I am reaching out to provide resources to guide your small business contractor clients step by step through the new Small Business Administration’s (SBA) loan program, known as the Paycheck Protection Program (PPP loans). As a reminder, last week Congress approved a $2 Trillion legislative package (CARES Act) that included provisions to allocate $350 billion for federally-backed loans to support U.S. companies with less the 500 employees. The Paycheck Protection Program, included as part of the legislative stimulus signed into law last week, is separate from the SBA program’s Economic Injury Disaster Loans (EIDL), which has been available for companies experiencing financial hardship as a result of COVID-19 since early March.
The U.S. Chamber of Commerce has created a thorough walk-through to help U.S. businesses determine if they are eligible to receive a small business loan, linked here, and also included in the bottom of this email. Importantly, this step-by-step guidance provides:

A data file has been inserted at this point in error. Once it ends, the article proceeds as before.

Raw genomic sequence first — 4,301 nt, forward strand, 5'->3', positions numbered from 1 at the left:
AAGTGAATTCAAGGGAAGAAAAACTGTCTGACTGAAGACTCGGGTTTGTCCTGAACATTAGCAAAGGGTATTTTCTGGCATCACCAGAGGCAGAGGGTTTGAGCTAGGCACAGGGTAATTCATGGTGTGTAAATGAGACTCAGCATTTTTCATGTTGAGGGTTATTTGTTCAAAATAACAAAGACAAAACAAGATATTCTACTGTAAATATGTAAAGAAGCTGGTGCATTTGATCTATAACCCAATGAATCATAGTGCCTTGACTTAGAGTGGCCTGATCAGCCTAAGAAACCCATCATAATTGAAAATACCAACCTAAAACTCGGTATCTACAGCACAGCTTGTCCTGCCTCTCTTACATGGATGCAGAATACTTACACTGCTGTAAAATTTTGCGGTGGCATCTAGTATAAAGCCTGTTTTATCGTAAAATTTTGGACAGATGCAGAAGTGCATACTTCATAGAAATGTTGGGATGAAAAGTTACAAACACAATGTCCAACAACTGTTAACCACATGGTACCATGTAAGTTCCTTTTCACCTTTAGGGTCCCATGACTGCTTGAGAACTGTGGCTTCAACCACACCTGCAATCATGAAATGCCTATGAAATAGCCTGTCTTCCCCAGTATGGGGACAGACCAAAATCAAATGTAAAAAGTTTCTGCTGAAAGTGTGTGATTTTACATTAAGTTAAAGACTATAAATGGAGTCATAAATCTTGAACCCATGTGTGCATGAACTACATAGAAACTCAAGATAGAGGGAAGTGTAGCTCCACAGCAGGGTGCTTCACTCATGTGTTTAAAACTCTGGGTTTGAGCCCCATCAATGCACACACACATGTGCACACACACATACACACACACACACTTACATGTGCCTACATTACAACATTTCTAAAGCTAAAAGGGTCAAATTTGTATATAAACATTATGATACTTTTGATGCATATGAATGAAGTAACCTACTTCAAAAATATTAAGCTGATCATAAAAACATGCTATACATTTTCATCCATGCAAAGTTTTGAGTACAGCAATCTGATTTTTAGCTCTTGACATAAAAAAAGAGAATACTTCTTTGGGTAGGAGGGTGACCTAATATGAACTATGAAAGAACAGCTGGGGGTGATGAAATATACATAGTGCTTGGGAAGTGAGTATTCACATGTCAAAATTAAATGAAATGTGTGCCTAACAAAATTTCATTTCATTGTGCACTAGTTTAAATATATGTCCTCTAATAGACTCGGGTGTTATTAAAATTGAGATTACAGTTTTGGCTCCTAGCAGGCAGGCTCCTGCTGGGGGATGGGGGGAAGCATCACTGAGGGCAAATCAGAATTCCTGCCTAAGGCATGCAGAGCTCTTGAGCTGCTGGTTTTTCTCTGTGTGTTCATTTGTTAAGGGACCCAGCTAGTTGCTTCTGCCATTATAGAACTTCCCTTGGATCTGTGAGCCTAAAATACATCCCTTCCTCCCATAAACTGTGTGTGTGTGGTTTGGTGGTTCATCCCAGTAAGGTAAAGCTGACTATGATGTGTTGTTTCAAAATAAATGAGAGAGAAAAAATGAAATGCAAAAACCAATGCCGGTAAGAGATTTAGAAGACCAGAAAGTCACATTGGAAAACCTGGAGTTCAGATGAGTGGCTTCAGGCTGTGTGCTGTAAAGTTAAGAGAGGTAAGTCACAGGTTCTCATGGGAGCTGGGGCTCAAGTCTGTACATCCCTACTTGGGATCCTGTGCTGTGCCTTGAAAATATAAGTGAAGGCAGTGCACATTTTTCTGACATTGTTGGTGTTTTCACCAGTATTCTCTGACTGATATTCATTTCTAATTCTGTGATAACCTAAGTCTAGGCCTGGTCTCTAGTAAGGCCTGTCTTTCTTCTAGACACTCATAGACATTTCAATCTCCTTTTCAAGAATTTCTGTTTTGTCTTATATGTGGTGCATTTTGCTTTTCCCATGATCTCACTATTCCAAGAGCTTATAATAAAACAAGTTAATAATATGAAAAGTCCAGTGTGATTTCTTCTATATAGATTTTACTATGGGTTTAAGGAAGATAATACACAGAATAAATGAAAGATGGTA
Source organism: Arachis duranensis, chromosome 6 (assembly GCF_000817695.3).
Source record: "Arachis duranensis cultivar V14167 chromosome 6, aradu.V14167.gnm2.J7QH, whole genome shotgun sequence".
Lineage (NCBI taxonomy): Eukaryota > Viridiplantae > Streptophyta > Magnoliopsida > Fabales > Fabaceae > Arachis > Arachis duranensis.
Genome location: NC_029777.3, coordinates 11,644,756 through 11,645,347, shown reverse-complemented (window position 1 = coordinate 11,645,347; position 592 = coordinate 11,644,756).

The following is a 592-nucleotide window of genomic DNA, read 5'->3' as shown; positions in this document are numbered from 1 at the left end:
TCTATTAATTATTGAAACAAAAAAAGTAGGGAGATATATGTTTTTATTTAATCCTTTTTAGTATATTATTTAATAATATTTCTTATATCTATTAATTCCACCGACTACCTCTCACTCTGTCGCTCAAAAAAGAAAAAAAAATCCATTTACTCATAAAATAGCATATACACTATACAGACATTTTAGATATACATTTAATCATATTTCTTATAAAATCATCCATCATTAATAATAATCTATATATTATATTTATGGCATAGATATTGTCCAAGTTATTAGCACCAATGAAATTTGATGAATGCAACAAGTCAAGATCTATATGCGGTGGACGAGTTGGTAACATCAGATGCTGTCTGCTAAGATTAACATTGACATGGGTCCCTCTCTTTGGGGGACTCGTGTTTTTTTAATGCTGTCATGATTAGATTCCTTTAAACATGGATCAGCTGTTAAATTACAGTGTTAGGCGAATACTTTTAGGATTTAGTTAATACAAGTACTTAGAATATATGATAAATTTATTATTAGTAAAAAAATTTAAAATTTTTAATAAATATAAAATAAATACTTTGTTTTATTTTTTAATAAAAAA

- Who is eligible for these loans
- What lenders will be looking for in the application process
- How much companies are allowed to borrow
- How to seek loan forgiveness
Companies still interested in applying for the disaster relief loans (EIDL) can find further resources here; however, SBA guidance is directing potential new applicants to the PPP loan portal. Additionally, we included some frequently asked questions and answers below to address some of the top concerns small business owners have raised as they navigate the options available to them through the SBA loan programs. For real time updates from the Chamber of Commerce, including additional information on which lenders are participating in the program, please click here. If your small business contractor clients need real time help with a representative of the SBA, please click here to find the closest SBA district office.
Brief FAQ for Small Business Entities Interested in Taking Next Steps to Apply for a Loan – (courtesy of SFAA):
Where can I apply for the Paycheck Protection Program?